by Barbara Crooker
Ireland, late October, and first frost settles on the lawn.
Yesterday, the gardener on his tractor mowed
in concentric circles, a Celtic knot at the center
of his design. Now in the grooves, ice crystals
have set off the pattern, illuminated it as surely
as monks in their cells. Up from the lake,
a fairy mist rises, and whooper swans bugle up
the dawn, which has flushed the clouds pink and gold.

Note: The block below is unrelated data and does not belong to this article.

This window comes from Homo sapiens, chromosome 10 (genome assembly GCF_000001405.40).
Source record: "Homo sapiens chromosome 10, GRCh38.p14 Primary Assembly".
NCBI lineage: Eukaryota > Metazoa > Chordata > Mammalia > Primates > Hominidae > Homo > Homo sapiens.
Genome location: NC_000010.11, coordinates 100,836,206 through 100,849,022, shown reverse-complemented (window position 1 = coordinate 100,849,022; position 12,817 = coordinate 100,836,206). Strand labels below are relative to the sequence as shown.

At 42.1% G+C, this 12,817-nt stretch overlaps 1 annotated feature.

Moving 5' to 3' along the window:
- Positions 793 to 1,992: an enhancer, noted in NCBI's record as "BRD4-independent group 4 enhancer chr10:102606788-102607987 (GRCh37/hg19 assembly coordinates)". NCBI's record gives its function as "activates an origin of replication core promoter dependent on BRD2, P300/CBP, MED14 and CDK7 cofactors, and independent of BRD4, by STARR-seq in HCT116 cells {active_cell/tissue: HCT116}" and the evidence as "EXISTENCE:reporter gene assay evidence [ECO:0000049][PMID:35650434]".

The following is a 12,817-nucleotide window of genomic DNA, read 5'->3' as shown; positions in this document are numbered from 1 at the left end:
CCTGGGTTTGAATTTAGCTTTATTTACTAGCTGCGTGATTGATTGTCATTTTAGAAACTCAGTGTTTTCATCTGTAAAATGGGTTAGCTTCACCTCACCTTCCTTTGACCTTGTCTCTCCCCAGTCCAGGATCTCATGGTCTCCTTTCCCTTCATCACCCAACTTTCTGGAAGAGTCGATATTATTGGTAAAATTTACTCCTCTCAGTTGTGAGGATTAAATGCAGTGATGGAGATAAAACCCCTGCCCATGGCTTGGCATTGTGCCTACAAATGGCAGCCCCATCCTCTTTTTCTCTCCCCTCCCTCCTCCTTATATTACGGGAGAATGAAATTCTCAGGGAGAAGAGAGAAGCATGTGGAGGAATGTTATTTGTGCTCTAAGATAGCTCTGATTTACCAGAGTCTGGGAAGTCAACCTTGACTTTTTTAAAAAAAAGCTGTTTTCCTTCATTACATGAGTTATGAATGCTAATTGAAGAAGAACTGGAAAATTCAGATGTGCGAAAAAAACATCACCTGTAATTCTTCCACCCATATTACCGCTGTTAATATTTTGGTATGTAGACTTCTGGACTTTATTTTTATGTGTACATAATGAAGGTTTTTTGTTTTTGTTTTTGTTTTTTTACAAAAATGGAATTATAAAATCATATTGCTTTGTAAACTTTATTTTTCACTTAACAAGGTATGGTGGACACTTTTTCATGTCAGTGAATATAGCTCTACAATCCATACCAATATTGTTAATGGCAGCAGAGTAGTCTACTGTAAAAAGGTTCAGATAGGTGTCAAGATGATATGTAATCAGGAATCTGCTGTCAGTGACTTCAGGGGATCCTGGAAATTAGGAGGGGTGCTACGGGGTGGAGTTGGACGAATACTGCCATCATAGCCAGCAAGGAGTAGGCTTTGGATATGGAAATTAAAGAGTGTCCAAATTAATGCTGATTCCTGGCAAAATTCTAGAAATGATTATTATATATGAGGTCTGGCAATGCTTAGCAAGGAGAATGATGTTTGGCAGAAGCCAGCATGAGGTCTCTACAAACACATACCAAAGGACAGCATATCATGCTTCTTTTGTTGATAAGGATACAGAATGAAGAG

On this new day, may I walk out singing, open
to what’s never happened before. Let me be grateful.
Let me pay attention. And then when evening
closes the shutters, may I sail through the night
on the back of a swan.